For the second film in my #31DaysOfHorror I wanted something recent — from something old to something new. Atlantics had been on my Netflix queue for months. I knew it was a ghost story, and that it won the 2019 Cannes Film Festival Grand Prix award. It’s art house, and it’s a romance, but it’s hardly a horror film. It is, however, fascinating.
In Dakar, Senegal, on the westernmost tip of Africa, the Atlantic Ocean constantly pounds the coastline. Ada is in love with Souleiman, who is compelled by his financial situation to leave her in Dakar and set out with his friends on a boat for Spain. Dakar is a tough place to live, and there is a great deal of poverty. The economic reality for Ada is that she has to marry Omar, a wealthy businessman. Ada’s girlfriends are obsessed with money, and they think Ada is crazy for mooning after Souleiman. On her wedding night, the wedding bed catches fire, and one of her friends says she saw Souleiman in the street. That brings the police, and the mystery deepens.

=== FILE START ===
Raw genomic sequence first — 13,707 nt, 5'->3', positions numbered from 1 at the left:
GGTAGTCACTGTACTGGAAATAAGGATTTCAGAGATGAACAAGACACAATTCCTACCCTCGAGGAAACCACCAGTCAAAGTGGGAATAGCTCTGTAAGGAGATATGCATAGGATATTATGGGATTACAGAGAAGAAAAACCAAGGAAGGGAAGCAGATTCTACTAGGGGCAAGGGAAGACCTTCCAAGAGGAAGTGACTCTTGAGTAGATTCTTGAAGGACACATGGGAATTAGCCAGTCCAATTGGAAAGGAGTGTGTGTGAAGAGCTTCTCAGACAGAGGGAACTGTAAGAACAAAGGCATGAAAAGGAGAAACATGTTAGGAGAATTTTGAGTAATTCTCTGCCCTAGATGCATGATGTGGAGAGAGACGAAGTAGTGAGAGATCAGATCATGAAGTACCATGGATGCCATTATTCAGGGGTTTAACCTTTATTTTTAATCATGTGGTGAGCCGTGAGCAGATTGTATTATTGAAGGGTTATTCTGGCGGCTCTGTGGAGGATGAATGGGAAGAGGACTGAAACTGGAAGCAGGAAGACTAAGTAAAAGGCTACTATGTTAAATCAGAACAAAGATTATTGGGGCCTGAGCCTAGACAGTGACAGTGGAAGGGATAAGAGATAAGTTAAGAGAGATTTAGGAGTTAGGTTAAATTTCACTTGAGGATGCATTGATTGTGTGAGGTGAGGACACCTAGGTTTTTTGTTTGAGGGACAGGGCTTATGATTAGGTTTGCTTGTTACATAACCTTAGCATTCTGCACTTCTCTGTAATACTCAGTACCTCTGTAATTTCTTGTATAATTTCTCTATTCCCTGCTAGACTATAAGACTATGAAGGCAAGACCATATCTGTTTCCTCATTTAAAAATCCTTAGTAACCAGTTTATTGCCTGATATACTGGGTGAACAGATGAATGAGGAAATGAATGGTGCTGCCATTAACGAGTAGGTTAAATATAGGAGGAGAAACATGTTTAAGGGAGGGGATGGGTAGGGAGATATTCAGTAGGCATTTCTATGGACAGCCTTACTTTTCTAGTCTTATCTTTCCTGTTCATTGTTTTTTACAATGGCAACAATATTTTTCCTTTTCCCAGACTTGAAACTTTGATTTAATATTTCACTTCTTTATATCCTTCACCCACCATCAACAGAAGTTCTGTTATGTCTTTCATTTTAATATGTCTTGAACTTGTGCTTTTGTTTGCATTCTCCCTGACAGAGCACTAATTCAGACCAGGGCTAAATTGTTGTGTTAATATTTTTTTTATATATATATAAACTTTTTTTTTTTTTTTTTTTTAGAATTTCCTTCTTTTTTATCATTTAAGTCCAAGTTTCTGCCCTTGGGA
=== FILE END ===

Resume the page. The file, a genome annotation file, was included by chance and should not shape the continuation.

The wealthy exploit the poor, mothers make their daughters marry for money, the police are corrupt, and the mixture of soothing cinematography and slow narrative pace can only partially conceal the film’s burning sense of injustice. It’s a subtle, sensual film — curtains blow in the constant breeze, glass reflects sunlight — but, the camera always returns to the sea. The sea is always there. It’s a comfort, a temptation, and in the end, a bringer of justice.